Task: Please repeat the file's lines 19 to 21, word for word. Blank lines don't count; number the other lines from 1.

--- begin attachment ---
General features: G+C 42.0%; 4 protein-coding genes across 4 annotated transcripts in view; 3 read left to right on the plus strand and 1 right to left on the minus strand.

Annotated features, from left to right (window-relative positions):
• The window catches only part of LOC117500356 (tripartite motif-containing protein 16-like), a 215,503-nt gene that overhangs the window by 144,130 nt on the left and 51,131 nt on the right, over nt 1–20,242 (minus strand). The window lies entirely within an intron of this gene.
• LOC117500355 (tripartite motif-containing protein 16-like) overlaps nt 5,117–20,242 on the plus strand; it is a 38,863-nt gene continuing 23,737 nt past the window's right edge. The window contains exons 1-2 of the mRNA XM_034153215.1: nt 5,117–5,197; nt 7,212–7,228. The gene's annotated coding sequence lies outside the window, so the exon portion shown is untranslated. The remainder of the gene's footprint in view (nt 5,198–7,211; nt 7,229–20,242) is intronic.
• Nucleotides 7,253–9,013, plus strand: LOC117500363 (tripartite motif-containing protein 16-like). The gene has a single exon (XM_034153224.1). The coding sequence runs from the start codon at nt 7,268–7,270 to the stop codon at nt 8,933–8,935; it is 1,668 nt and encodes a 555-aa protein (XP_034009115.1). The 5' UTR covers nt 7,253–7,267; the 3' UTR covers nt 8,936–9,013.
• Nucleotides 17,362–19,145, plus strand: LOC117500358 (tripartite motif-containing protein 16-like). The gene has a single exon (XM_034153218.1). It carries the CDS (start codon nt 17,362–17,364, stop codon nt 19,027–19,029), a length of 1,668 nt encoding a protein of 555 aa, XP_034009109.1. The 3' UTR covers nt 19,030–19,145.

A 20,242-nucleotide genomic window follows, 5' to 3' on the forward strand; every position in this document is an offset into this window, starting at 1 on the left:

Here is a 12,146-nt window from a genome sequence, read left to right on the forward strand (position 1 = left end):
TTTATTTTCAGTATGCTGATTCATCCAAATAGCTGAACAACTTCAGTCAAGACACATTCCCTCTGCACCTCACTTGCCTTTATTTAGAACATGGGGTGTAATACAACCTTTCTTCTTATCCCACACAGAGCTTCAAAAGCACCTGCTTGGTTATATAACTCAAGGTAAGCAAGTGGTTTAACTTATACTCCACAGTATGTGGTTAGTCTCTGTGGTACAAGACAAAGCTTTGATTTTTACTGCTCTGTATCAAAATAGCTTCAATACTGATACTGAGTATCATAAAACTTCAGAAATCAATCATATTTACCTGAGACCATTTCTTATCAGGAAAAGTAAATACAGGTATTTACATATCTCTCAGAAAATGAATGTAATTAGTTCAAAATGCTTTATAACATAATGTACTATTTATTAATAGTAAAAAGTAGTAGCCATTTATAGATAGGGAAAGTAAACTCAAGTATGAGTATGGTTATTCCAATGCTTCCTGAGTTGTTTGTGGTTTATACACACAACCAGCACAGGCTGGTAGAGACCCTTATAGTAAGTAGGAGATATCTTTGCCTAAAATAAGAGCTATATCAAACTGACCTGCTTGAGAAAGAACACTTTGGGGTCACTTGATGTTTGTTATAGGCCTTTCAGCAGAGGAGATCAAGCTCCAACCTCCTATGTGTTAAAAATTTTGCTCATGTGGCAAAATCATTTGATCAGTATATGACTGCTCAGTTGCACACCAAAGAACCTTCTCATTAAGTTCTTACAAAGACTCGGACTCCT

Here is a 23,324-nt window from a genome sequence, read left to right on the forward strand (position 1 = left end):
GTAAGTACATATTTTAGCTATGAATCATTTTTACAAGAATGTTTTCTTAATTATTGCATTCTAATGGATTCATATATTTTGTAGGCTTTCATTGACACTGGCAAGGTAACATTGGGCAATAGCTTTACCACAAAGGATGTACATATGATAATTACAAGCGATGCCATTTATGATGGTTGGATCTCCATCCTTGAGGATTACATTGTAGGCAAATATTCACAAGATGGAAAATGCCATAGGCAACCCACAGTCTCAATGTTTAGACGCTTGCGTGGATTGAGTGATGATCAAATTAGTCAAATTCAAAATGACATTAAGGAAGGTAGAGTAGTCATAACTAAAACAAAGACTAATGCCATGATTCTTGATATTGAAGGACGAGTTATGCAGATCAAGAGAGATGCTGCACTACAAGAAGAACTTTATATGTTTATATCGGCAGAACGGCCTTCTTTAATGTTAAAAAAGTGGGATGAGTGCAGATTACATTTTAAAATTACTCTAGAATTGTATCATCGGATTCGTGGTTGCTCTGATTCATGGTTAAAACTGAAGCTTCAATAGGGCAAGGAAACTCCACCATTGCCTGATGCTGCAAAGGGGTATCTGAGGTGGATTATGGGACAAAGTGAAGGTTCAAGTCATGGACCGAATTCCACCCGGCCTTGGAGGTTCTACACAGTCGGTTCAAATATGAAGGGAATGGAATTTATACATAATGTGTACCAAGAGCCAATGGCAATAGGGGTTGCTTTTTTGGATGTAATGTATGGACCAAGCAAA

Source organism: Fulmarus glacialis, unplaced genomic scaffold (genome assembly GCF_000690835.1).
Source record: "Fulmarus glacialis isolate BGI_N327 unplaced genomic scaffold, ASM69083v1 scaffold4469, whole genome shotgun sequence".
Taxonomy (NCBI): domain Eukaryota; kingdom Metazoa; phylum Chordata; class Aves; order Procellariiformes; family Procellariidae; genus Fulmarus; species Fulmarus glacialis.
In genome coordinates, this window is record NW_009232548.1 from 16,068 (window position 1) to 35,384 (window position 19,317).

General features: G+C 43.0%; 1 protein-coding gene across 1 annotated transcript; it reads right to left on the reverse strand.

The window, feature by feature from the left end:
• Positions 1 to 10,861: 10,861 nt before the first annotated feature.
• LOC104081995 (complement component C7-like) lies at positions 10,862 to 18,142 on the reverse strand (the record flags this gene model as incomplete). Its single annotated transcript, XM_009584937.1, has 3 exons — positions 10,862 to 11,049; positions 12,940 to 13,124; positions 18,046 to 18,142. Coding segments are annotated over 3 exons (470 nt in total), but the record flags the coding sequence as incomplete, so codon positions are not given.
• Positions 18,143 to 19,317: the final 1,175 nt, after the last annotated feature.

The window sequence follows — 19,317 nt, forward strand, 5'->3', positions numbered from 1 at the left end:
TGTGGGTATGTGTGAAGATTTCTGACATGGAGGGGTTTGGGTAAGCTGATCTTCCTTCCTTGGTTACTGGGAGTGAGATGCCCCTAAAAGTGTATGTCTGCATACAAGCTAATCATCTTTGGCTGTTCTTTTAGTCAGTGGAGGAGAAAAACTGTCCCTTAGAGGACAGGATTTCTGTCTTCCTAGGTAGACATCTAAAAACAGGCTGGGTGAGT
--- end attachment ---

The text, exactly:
• LOC104081995 (complement component C7-like) lies at positions 10,862 to 18,142 on the reverse strand (the record flags this gene model as incomplete). Its single annotated transcript, XM_009584937.1, has 3 exons — positions 10,862 to 11,049; positions 12,940 to 13,124; positions 18,046 to 18,142. Coding segments are annotated over 3 exons (470 nt in total), but the record flags the coding sequence as incomplete, so codon positions are not given.
• Positions 18,143 to 19,317: the final 1,175 nt, after the last annotated feature.

The window sequence follows — 19,317 nt, forward strand, 5'->3', positions numbered from 1 at the left end: